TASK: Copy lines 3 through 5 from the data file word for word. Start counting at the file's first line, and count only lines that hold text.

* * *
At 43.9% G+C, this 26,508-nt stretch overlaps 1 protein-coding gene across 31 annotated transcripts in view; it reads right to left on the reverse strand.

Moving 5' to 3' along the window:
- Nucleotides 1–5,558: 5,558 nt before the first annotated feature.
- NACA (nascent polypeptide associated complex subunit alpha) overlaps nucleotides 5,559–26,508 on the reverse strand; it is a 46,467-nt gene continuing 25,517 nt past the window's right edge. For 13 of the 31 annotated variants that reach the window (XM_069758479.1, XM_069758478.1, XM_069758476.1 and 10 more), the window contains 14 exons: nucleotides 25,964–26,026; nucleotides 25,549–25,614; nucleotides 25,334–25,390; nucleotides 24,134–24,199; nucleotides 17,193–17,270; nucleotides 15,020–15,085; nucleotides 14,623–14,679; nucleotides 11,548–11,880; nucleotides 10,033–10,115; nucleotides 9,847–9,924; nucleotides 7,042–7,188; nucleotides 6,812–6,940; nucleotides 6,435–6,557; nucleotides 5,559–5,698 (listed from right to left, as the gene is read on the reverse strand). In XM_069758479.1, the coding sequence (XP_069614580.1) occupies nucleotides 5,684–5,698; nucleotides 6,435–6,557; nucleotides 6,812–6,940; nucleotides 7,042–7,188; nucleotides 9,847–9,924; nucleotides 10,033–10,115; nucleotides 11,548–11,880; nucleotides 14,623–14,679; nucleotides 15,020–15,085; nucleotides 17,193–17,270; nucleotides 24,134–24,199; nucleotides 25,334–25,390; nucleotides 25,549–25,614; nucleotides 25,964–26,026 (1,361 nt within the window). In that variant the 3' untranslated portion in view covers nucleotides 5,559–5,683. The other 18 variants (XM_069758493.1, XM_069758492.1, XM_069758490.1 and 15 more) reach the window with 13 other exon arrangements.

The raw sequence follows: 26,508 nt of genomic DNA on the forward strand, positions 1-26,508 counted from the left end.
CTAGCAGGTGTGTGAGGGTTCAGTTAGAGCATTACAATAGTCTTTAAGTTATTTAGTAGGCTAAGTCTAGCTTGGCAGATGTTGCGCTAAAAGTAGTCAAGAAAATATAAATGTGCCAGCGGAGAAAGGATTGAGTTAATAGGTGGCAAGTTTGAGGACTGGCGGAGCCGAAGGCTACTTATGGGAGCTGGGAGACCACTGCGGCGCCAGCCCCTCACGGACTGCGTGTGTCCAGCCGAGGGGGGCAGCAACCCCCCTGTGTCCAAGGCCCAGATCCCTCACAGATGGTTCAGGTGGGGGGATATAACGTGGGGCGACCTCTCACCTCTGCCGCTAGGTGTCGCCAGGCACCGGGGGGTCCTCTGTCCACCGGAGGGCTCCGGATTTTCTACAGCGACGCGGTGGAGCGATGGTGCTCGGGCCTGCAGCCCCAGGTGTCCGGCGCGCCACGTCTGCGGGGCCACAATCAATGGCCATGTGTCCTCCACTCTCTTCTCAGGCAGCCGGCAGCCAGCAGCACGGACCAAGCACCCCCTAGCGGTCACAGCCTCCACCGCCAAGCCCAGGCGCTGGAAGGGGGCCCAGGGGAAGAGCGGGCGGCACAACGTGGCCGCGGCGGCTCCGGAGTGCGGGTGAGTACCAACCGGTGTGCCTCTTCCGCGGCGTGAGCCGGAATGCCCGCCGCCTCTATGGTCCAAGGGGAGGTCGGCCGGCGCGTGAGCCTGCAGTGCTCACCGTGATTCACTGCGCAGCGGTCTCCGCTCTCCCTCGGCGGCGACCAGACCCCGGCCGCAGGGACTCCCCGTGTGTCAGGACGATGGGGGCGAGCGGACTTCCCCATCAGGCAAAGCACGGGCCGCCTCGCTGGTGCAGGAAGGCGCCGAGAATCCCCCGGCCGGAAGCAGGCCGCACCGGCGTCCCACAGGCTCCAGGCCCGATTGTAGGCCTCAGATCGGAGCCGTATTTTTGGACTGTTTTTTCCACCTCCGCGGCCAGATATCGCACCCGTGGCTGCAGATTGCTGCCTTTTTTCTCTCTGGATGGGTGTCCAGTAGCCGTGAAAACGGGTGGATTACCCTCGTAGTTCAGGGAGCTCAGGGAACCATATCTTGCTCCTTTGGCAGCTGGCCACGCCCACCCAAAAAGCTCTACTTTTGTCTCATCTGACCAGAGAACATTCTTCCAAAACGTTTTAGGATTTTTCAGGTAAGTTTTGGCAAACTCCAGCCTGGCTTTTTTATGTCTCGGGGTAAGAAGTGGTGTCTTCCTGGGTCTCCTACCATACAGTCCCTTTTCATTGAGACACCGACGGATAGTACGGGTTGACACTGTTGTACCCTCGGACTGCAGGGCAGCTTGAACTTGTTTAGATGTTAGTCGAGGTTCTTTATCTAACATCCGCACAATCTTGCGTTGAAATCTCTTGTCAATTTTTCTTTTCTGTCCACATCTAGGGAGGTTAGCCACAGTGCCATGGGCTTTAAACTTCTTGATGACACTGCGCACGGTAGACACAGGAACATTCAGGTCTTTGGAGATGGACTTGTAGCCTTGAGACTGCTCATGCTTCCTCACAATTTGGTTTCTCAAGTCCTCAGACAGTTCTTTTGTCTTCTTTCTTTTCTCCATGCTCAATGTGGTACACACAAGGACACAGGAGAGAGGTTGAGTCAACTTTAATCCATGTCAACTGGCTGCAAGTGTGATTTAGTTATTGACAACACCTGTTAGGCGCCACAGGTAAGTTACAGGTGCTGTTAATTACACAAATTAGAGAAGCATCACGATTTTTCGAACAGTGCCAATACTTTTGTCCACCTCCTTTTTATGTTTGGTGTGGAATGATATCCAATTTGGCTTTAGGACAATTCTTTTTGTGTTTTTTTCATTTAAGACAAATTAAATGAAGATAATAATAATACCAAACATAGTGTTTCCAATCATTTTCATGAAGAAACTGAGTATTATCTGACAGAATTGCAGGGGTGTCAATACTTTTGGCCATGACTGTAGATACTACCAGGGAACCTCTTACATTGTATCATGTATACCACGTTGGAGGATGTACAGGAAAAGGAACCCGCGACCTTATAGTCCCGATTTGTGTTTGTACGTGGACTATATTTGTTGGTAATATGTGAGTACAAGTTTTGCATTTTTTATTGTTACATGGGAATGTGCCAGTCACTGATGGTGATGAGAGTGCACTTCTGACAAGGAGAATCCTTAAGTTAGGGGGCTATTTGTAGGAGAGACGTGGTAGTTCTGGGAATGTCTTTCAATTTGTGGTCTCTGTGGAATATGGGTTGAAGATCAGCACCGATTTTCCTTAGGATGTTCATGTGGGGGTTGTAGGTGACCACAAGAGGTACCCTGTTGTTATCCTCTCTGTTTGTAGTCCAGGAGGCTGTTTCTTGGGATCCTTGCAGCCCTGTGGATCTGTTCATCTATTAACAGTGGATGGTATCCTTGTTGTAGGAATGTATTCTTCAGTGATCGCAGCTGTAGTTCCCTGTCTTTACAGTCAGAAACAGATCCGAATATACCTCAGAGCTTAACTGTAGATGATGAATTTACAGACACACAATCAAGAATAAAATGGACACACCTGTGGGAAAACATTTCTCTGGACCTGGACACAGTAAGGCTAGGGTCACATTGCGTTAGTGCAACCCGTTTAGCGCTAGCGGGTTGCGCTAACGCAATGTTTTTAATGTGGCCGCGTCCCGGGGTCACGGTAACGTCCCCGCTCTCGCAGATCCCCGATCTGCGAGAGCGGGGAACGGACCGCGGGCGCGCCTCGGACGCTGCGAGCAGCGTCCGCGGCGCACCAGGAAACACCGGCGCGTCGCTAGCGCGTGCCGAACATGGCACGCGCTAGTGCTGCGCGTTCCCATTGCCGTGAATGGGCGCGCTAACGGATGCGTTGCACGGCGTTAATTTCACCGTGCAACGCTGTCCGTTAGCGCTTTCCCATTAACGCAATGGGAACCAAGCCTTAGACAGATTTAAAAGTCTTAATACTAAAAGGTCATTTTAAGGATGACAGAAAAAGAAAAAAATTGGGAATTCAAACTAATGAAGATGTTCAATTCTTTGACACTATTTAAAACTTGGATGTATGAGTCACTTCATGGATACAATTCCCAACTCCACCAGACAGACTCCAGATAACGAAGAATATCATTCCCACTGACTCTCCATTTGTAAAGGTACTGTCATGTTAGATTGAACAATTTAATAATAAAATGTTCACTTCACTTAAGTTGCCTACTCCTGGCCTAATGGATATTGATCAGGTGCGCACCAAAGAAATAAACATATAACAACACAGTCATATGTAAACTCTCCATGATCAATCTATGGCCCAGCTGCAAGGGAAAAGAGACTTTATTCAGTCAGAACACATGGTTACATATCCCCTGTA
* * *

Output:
- Nucleotides 1–5,558: 5,558 nt before the first annotated feature.
- NACA (nascent polypeptide associated complex subunit alpha) overlaps nucleotides 5,559–26,508 on the reverse strand; it is a 46,467-nt gene continuing 25,517 nt past the window's right edge. For 13 of the 31 annotated variants that reach the window (XM_069758479.1, XM_069758478.1, XM_069758476.1 and 10 more), the window contains 14 exons: nucleotides 25,964–26,026; nucleotides 25,549–25,614; nucleotides 25,334–25,390; nucleotides 24,134–24,199; nucleotides 17,193–17,270; nucleotides 15,020–15,085; nucleotides 14,623–14,679; nucleotides 11,548–11,880; nucleotides 10,033–10,115; nucleotides 9,847–9,924; nucleotides 7,042–7,188; nucleotides 6,812–6,940; nucleotides 6,435–6,557; nucleotides 5,559–5,698 (listed from right to left, as the gene is read on the reverse strand). In XM_069758479.1, the coding sequence (XP_069614580.1) occupies nucleotides 5,684–5,698; nucleotides 6,435–6,557; nucleotides 6,812–6,940; nucleotides 7,042–7,188; nucleotides 9,847–9,924; nucleotides 10,033–10,115; nucleotides 11,548–11,880; nucleotides 14,623–14,679; nucleotides 15,020–15,085; nucleotides 17,193–17,270; nucleotides 24,134–24,199; nucleotides 25,334–25,390; nucleotides 25,549–25,614; nucleotides 25,964–26,026 (1,361 nt within the window). In that variant the 3' untranslated portion in view covers nucleotides 5,559–5,683. The other 18 variants (XM_069758493.1, XM_069758492.1, XM_069758490.1 and 15 more) reach the window with 13 other exon arrangements.

The raw sequence follows: 26,508 nt of genomic DNA on the forward strand, positions 1-26,508 counted from the left end.